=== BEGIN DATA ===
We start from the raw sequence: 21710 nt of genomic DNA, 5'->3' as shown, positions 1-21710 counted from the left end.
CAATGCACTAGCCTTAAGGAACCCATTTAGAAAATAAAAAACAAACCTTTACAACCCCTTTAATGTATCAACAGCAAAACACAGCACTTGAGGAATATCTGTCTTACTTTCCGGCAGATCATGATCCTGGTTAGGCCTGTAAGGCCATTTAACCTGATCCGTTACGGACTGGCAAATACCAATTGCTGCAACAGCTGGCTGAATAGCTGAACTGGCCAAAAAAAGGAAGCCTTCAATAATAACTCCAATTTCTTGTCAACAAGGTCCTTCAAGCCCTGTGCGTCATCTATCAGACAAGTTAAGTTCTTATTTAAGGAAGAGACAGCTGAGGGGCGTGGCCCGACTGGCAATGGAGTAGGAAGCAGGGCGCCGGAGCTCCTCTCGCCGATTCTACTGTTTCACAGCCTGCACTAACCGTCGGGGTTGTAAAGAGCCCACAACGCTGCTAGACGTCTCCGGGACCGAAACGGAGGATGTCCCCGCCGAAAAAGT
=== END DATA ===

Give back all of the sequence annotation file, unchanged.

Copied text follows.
We start from the raw sequence: 21710 nt of genomic DNA, 5'->3' as shown, positions 1-21710 counted from the left end.
CAATGCACTAGCCTTAAGGAACCCATTTAGAAAATAAAAAACAAACCTTTACAACCCCTTTAATGTATCAACAGCAAAACACAGCACTTGAGGAATATCTGTCTTACTTTCCGGCAGATCATGATCCTGGTTAGGCCTGTAAGGCCATTTAACCTGATCCGTTACGGACTGGCAAATACCAATTGCTGCAACAGCTGGCTGAATAGCTGAACTGGCCAAAAAAAGGAAGCCTTCAATAATAACTCCAATTTCTTGTCAACAAGGTCCTTCAAGCCCTGTGCGTCATCTATCAGACAAGTTAAGTTCTTATTTAAGGAAGAGACAGCTGAGGGGCGTGGCCCGACTGGCAATGGAGTAGGAAGCAGGGCGCCGGAGCTCCTCTCGCCGATTCTACTGTTTCACAGCCTGCACTAACCGTCGGGGTTGTAAAGAGCCCACAACGCTGCTAGACGTCTCCGGGACCGAAACGGAGGATGTCCCCGCCGAAAAAGT